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Volume 6, Number 3—June 2000

Research

Potential Human Exposure to Australian Bat Lyssavirus, Queensland, 1996-1999

Bradley J. McCall*Comments to Author , Jonathan H. Epstein*, Annette S. Neill*, Karen Heel*, Hume E. Field†, Janine Barrett‡, Greg A. Smith§, Linda A. Selvey¶, Barry Rodwell†, and Ross Lunt#
Author affiliations: *Brisbane Southside Public Health Unit, Cooper's Plains, Queensland, Australia; †Queensland Department of Primary Industries, Yerongpillly, Queensland, Australia; ‡The University of Queensland, St. Lucia, Australia; §Queensland Health Scientific Services, Cooper's Plains, Queensland, Australia; ¶Queensland Health; and #CSIRO Australian Animal Health Laboratory, Geelong, Victoria, Australia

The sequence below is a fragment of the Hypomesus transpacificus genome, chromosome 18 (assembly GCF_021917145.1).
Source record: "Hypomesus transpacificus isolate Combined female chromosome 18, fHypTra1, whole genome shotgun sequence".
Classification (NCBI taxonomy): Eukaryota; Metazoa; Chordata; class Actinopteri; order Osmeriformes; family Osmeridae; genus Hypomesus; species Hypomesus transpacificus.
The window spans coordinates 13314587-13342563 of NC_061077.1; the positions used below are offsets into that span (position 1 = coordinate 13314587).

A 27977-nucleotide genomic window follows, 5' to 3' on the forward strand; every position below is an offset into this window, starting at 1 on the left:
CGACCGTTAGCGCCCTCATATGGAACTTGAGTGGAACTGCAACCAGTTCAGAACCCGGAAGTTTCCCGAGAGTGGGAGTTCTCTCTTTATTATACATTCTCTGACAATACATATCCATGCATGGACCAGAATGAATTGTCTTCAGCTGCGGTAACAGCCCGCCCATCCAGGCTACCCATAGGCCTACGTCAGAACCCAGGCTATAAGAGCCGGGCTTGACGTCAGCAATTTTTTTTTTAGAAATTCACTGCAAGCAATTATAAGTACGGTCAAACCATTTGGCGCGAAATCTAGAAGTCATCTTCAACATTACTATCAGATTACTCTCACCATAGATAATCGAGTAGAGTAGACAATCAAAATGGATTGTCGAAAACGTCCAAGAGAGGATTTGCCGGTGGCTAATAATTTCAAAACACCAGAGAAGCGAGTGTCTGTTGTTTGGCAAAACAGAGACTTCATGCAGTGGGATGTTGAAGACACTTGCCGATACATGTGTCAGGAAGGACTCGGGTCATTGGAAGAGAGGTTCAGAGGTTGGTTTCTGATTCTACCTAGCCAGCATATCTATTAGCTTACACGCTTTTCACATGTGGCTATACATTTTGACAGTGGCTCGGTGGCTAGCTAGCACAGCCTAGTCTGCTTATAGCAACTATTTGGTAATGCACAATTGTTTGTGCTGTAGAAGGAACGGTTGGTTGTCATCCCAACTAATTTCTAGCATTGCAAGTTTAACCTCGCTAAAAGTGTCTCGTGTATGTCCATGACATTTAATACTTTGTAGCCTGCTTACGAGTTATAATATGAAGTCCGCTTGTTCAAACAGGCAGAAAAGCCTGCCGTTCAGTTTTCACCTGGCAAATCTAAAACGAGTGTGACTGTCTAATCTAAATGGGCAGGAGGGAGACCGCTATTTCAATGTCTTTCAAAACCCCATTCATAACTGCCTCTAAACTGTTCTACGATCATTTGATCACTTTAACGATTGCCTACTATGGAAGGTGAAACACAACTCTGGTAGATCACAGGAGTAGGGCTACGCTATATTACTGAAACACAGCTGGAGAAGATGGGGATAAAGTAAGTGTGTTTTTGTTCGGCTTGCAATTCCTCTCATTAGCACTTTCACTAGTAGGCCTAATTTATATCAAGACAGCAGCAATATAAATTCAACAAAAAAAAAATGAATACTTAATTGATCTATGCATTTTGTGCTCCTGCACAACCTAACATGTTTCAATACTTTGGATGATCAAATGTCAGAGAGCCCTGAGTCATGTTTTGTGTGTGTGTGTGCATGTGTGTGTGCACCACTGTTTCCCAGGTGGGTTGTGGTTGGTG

Main Article

Figure 1

Age and gender-specific average annual notification rates of potential human exposure to Australian bat lyssavirus (n = 204) South Brisbane and South Coast, Queensland, 1996-1999.

Figure 1. Age and gender-specific average annual notification rates of potential human exposure to Australian bat lyssavirus (n = 204) South Brisbane and South Coast, Queensland, 1996-1999.

Main Article

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